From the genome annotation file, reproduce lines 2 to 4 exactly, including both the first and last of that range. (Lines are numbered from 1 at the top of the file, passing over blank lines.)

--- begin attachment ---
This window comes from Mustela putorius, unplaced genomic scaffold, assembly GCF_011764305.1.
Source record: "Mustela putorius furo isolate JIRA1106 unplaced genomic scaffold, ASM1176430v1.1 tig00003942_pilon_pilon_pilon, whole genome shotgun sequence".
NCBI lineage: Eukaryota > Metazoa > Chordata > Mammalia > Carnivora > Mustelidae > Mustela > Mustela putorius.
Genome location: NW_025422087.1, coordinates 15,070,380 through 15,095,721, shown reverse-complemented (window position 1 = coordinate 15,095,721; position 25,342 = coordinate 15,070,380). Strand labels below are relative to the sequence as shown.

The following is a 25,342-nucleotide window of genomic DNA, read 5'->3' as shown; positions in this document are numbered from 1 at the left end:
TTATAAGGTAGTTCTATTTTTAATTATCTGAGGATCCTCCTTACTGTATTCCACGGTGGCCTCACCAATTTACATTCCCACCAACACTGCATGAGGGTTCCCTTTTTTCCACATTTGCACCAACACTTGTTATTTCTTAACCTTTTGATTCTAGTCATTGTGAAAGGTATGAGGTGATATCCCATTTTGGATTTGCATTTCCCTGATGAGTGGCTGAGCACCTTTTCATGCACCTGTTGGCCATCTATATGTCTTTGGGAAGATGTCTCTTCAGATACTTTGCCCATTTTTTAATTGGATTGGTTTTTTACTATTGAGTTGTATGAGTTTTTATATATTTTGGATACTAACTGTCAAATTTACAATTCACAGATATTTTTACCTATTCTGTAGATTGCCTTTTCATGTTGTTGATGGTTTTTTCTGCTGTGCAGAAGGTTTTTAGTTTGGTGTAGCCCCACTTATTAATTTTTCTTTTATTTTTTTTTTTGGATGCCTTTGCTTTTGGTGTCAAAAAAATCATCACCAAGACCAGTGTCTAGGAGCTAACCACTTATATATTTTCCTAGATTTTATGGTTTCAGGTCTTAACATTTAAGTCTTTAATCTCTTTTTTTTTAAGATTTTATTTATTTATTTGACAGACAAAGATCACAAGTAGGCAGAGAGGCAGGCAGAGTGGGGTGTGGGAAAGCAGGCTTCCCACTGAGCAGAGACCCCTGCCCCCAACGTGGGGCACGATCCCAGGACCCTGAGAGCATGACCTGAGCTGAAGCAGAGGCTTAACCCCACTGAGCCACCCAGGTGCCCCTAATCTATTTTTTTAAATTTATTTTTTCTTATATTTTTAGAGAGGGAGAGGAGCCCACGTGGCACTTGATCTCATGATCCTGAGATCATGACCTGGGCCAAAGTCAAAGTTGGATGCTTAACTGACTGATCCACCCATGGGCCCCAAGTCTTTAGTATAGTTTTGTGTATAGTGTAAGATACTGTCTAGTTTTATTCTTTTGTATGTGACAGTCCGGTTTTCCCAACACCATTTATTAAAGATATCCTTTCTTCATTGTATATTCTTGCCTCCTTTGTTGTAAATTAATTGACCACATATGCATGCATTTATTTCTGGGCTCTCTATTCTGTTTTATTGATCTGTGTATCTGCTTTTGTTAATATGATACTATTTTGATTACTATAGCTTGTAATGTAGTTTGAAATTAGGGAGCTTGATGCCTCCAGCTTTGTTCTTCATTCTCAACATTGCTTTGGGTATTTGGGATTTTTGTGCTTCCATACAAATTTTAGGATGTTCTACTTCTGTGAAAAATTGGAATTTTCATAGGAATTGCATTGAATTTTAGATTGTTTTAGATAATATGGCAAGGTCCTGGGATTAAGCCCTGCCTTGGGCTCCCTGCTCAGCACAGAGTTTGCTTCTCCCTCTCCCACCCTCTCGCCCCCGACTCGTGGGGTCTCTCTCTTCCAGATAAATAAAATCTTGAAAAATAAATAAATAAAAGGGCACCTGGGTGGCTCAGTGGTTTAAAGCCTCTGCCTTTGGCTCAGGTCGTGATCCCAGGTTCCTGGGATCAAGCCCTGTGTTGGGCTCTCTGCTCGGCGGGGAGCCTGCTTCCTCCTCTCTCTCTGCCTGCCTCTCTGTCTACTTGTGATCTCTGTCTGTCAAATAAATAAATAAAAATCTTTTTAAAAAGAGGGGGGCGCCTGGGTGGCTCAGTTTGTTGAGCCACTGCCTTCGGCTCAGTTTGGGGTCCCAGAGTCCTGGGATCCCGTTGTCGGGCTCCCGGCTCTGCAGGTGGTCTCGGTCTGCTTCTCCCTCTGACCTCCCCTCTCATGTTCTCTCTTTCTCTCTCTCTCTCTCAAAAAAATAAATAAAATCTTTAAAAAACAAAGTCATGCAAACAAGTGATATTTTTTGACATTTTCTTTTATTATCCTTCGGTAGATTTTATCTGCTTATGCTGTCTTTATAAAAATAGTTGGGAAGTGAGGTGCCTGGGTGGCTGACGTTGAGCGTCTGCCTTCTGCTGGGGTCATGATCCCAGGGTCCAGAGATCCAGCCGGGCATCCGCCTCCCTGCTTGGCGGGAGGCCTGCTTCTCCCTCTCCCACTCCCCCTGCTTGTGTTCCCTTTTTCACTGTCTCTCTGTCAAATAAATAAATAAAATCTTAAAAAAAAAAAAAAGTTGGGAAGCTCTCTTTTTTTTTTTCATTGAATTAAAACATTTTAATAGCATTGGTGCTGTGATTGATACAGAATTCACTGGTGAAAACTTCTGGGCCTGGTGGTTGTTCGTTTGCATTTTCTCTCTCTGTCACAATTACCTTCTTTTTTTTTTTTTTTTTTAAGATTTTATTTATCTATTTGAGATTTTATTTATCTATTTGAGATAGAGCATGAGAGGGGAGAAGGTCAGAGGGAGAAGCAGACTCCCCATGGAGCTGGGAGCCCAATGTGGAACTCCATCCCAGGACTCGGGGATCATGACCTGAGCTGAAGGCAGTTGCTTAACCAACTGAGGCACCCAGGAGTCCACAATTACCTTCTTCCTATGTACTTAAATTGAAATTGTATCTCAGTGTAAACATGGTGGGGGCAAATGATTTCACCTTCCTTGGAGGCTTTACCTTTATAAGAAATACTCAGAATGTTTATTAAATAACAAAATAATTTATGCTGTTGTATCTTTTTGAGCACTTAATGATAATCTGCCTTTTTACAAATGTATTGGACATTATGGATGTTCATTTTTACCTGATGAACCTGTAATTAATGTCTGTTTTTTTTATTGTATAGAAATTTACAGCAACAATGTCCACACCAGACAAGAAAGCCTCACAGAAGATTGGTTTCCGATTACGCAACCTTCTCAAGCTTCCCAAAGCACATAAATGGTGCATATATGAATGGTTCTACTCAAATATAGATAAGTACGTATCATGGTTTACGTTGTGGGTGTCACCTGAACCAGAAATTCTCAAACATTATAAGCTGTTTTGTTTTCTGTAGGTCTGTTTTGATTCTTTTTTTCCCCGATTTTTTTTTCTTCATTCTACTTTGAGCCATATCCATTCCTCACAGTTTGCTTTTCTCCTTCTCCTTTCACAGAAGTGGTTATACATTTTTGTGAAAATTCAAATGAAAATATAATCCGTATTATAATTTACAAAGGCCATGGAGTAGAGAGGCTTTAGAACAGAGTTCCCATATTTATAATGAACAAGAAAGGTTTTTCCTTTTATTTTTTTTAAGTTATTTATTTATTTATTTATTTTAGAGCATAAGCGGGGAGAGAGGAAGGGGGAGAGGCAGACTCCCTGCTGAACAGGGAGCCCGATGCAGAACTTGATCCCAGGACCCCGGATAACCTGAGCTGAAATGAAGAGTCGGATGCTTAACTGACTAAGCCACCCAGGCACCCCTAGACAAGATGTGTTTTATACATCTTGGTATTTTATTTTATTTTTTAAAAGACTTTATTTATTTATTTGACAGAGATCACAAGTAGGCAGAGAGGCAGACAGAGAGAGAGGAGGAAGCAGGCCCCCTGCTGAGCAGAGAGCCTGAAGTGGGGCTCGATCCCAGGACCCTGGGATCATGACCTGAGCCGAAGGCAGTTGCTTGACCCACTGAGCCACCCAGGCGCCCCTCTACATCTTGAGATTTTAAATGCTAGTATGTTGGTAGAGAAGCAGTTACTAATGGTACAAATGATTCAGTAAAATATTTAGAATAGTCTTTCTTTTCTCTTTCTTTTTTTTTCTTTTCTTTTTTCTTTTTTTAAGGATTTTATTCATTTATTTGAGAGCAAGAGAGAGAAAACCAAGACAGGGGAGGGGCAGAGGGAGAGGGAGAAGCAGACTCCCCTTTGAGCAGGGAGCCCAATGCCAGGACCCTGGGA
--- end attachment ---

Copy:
Source record: "Mustela putorius furo isolate JIRA1106 unplaced genomic scaffold, ASM1176430v1.1 tig00003942_pilon_pilon_pilon, whole genome shotgun sequence".
NCBI lineage: Eukaryota > Metazoa > Chordata > Mammalia > Carnivora > Mustelidae > Mustela > Mustela putorius.
Genome location: NW_025422087.1, coordinates 15,070,380 through 15,095,721, shown reverse-complemented (window position 1 = coordinate 15,095,721; position 25,342 = coordinate 15,070,380). Strand labels below are relative to the sequence as shown.